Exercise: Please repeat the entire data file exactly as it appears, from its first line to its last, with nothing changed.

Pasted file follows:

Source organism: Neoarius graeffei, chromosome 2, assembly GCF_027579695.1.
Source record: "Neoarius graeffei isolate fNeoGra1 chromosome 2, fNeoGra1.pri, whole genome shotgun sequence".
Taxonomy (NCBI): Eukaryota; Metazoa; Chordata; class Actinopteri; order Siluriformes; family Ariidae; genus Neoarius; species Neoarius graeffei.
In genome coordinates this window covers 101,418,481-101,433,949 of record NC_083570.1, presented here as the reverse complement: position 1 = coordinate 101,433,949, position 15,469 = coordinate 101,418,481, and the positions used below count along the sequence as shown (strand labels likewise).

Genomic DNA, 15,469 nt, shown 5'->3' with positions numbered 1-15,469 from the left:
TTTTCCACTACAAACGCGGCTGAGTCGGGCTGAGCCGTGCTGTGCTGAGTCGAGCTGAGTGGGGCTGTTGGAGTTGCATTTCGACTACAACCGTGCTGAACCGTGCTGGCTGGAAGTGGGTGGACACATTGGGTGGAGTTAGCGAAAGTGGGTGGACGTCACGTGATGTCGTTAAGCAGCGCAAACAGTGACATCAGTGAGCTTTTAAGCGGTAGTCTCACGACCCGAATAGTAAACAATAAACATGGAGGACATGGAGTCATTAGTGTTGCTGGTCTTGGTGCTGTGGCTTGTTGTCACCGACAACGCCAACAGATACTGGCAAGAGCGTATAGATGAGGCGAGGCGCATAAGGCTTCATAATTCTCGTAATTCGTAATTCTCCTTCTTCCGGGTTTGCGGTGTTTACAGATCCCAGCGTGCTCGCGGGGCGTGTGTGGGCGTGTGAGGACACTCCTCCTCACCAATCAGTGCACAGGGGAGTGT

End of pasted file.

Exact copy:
Source organism: Neoarius graeffei, chromosome 2, assembly GCF_027579695.1.
Source record: "Neoarius graeffei isolate fNeoGra1 chromosome 2, fNeoGra1.pri, whole genome shotgun sequence".
Taxonomy (NCBI): Eukaryota; Metazoa; Chordata; class Actinopteri; order Siluriformes; family Ariidae; genus Neoarius; species Neoarius graeffei.
In genome coordinates this window covers 101,418,481-101,433,949 of record NC_083570.1, presented here as the reverse complement: position 1 = coordinate 101,433,949, position 15,469 = coordinate 101,418,481, and the positions used below count along the sequence as shown (strand labels likewise).

Genomic DNA, 15,469 nt, shown 5'->3' with positions numbered 1-15,469 from the left:
TTTTCCACTACAAACGCGGCTGAGTCGGGCTGAGCCGTGCTGTGCTGAGTCGAGCTGAGTGGGGCTGTTGGAGTTGCATTTCGACTACAACCGTGCTGAACCGTGCTGGCTGGAAGTGGGTGGACACATTGGGTGGAGTTAGCGAAAGTGGGTGGACGTCACGTGATGTCGTTAAGCAGCGCAAACAGTGACATCAGTGAGCTTTTAAGCGGTAGTCTCACGACCCGAATAGTAAACAATAAACATGGAGGACATGGAGTCATTAGTGTTGCTGGTCTTGGTGCTGTGGCTTGTTGTCACCGACAACGCCAACAGATACTGGCAAGAGCGTATAGATGAGGCGAGGCGCATAAGGCTTCATAATTCTCGTAATTCGTAATTCTCCTTCTTCCGGGTTTGCGGTGTTTACAGATCCCAGCGTGCTCGCGGGGCGTGTGTGGGCGTGTGAGGACACTCCTCCTCACCAATCAGTGCACAGGGGAGTGT